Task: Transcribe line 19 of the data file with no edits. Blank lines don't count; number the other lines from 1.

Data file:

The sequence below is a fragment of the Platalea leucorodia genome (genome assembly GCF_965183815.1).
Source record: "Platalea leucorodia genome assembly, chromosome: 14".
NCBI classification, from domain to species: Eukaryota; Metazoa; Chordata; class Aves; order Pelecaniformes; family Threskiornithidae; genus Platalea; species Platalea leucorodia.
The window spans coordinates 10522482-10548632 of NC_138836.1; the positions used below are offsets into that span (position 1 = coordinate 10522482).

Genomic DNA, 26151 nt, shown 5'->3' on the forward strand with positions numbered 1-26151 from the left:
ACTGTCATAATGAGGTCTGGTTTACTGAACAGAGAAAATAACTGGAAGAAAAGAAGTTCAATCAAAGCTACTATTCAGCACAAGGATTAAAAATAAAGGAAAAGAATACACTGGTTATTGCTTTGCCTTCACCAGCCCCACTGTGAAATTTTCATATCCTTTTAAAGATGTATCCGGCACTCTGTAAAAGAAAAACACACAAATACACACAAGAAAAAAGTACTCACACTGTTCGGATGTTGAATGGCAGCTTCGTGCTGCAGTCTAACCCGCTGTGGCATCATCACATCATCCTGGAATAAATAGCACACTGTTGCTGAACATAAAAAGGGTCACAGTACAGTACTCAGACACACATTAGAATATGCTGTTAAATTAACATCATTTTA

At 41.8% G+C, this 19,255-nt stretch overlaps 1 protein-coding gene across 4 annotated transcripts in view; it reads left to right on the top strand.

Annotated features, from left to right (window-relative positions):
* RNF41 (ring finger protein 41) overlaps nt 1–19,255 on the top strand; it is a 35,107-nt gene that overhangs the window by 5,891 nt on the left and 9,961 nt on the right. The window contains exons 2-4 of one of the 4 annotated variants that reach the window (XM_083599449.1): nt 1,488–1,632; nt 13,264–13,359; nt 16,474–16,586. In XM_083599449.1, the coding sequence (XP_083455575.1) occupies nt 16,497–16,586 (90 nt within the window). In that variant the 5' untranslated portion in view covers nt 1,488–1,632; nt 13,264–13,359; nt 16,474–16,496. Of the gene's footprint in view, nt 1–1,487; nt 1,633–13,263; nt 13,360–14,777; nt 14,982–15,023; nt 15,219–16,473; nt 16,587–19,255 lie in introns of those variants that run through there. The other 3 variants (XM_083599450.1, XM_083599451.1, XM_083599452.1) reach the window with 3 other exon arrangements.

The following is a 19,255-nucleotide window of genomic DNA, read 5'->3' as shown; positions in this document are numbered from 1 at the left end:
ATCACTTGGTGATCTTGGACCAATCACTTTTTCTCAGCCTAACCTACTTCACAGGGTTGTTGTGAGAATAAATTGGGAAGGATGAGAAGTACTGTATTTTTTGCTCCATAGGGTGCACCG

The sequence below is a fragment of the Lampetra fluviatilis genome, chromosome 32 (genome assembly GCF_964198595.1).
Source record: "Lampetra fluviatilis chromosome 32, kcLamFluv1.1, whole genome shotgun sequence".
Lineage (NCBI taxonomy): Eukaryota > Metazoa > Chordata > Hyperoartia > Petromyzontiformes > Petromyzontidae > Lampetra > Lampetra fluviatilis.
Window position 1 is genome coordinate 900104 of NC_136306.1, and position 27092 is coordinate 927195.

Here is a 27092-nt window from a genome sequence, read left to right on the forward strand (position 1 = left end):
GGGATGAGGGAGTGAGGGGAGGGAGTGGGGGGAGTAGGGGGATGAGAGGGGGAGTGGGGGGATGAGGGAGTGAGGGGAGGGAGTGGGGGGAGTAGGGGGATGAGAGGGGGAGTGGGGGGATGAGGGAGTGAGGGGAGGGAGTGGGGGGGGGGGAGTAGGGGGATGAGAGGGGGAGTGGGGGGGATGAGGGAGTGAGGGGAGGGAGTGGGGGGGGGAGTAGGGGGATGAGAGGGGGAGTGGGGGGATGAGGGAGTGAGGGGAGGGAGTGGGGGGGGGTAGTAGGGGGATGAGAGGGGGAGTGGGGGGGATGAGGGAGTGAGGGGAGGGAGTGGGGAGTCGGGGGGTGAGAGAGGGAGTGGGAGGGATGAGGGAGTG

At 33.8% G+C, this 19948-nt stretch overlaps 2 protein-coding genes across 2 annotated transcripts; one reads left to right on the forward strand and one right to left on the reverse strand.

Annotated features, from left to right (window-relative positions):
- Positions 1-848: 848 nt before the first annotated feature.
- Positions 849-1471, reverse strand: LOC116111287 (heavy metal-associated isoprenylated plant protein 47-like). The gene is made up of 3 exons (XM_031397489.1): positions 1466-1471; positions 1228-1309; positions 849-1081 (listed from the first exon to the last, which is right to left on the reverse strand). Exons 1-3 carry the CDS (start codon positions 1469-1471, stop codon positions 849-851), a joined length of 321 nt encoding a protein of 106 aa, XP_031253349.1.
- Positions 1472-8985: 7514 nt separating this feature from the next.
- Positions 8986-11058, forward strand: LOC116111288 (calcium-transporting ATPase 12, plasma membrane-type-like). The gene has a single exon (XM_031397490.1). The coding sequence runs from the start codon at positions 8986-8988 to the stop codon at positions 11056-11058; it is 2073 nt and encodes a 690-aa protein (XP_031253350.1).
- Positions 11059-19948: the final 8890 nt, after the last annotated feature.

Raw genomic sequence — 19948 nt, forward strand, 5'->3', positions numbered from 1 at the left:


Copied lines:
Annotated features, from left to right (window-relative positions):